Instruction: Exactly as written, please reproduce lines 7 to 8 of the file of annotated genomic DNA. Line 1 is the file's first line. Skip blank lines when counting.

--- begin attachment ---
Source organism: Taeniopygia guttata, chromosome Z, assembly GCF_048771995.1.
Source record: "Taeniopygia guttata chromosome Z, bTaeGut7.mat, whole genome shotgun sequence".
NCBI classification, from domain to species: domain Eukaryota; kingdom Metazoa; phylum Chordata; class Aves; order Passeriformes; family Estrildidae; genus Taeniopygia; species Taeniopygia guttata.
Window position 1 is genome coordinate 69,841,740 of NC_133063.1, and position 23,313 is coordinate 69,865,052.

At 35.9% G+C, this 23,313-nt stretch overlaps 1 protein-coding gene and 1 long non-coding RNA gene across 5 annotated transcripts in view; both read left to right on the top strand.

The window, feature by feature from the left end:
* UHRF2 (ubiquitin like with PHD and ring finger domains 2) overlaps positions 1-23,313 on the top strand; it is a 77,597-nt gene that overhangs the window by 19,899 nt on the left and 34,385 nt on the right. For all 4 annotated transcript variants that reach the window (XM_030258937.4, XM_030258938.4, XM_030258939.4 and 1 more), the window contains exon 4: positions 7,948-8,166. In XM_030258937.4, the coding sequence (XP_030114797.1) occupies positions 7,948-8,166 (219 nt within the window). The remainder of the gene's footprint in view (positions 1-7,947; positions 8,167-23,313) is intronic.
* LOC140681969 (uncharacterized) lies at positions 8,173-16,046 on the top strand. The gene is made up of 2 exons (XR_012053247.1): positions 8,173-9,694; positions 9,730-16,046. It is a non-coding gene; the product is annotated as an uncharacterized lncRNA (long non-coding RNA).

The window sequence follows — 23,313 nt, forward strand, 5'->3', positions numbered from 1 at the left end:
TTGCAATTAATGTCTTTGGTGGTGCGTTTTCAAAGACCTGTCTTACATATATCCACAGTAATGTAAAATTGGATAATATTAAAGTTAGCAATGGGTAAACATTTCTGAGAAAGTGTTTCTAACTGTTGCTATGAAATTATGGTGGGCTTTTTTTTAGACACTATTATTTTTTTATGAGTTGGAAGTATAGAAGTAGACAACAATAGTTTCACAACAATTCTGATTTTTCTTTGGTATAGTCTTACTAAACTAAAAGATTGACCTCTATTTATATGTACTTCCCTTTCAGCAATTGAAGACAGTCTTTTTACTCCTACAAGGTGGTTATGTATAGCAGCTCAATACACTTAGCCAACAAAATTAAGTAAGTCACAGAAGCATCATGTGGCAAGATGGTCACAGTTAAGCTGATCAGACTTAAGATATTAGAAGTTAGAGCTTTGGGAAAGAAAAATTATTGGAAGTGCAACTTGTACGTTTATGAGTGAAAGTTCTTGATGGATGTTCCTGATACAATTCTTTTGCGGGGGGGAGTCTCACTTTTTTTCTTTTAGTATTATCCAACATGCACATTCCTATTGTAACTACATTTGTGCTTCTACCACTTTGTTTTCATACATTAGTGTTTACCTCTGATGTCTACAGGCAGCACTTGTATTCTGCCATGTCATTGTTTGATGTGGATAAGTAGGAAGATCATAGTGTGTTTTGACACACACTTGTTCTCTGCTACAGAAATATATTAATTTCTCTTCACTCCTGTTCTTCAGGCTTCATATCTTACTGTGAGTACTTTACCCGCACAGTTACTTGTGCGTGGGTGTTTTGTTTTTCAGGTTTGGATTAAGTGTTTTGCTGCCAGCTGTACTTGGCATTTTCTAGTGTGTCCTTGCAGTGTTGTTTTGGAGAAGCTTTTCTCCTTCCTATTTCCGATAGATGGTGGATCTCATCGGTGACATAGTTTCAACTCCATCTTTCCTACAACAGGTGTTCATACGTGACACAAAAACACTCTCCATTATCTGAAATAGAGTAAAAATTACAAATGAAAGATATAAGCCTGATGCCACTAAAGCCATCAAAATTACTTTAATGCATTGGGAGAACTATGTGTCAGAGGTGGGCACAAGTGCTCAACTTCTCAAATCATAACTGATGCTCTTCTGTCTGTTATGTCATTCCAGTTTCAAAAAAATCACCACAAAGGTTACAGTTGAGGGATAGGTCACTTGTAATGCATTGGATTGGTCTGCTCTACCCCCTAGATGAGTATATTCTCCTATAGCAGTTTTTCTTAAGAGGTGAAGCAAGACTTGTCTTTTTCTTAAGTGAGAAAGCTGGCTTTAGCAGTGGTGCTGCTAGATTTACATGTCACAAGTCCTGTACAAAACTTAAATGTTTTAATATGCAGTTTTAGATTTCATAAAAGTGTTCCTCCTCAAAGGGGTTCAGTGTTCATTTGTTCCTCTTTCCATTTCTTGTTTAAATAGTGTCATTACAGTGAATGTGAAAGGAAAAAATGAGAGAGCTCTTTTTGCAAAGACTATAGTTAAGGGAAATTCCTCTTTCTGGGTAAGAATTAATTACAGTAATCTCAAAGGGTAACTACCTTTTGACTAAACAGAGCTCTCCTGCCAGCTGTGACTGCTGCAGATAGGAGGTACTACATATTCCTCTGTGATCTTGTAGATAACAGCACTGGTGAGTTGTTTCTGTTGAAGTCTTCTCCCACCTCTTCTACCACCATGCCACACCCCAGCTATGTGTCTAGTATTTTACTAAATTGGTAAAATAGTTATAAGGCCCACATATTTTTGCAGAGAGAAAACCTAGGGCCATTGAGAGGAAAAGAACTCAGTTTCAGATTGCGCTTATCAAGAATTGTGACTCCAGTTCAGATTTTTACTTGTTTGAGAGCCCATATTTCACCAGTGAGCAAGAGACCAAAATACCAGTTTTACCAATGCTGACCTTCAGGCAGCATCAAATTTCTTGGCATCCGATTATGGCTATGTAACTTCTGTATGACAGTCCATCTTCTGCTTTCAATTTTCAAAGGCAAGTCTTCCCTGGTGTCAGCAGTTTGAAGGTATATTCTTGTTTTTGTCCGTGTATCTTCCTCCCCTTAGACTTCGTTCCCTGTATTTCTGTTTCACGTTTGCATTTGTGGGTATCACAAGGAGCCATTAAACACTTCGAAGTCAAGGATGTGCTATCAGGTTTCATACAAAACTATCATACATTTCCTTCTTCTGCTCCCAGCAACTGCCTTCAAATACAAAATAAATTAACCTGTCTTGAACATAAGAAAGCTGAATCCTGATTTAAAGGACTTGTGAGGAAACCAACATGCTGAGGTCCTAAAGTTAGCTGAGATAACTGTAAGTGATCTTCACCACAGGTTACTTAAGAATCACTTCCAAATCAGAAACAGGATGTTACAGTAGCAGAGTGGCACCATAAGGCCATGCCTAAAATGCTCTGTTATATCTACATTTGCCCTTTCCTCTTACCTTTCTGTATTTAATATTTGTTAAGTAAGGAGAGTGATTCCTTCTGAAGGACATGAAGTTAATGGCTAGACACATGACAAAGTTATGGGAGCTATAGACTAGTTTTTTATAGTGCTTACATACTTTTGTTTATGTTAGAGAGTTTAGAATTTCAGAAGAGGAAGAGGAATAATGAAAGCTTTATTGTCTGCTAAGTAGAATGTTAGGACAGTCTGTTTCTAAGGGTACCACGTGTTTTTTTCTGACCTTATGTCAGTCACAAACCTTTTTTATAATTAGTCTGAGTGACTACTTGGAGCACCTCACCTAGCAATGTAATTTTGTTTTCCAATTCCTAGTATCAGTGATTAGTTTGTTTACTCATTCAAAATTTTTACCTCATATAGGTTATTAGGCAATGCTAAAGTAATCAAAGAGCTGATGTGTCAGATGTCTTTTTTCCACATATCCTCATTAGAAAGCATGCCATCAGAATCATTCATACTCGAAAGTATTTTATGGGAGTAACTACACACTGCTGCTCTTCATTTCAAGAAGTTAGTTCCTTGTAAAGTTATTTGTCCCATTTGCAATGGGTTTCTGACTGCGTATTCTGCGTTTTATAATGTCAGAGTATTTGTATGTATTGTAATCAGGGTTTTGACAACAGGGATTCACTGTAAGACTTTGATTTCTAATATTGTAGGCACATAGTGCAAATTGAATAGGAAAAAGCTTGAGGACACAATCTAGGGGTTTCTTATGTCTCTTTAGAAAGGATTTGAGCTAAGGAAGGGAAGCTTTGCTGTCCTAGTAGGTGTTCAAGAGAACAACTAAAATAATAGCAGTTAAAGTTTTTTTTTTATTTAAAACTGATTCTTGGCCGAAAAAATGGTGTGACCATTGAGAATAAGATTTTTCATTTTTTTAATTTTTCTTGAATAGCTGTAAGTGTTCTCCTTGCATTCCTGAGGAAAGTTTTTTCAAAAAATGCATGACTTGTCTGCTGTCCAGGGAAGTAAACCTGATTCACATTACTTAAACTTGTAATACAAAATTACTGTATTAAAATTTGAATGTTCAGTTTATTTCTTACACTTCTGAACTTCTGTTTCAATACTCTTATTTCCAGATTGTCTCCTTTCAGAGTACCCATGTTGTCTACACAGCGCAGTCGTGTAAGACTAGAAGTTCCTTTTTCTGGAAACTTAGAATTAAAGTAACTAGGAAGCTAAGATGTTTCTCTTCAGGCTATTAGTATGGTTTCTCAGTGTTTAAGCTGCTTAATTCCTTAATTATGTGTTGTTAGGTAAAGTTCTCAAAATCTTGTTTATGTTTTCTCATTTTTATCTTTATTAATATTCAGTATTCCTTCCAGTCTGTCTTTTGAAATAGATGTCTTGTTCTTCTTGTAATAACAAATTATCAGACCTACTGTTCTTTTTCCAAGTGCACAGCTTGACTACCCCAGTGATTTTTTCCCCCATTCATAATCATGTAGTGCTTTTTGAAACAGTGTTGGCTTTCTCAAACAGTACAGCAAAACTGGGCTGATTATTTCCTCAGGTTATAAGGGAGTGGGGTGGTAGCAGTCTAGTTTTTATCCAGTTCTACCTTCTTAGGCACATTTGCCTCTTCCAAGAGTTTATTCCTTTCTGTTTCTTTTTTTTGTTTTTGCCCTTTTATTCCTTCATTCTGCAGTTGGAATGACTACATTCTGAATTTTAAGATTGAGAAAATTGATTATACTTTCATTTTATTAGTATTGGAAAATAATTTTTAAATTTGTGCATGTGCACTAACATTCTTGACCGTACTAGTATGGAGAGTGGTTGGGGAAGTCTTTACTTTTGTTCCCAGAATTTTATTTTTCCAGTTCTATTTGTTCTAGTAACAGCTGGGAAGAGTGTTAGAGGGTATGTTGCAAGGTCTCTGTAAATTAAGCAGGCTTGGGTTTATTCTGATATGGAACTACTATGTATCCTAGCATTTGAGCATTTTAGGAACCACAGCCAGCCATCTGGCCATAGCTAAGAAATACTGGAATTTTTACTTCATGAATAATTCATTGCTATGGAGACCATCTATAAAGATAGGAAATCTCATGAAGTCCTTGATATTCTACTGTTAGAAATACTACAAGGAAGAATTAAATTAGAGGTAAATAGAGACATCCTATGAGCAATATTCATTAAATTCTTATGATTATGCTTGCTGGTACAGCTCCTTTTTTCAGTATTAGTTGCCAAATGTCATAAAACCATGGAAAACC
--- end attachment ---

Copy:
* UHRF2 (ubiquitin like with PHD and ring finger domains 2) overlaps positions 1-23,313 on the top strand; it is a 77,597-nt gene that overhangs the window by 19,899 nt on the left and 34,385 nt on the right. For all 4 annotated transcript variants that reach the window (XM_030258937.4, XM_030258938.4, XM_030258939.4 and 1 more), the window contains exon 4: positions 7,948-8,166. In XM_030258937.4, the coding sequence (XP_030114797.1) occupies positions 7,948-8,166 (219 nt within the window). The remainder of the gene's footprint in view (positions 1-7,947; positions 8,167-23,313) is intronic.
* LOC140681969 (uncharacterized) lies at positions 8,173-16,046 on the top strand. The gene is made up of 2 exons (XR_012053247.1): positions 8,173-9,694; positions 9,730-16,046. It is a non-coding gene; the product is annotated as an uncharacterized lncRNA (long non-coding RNA).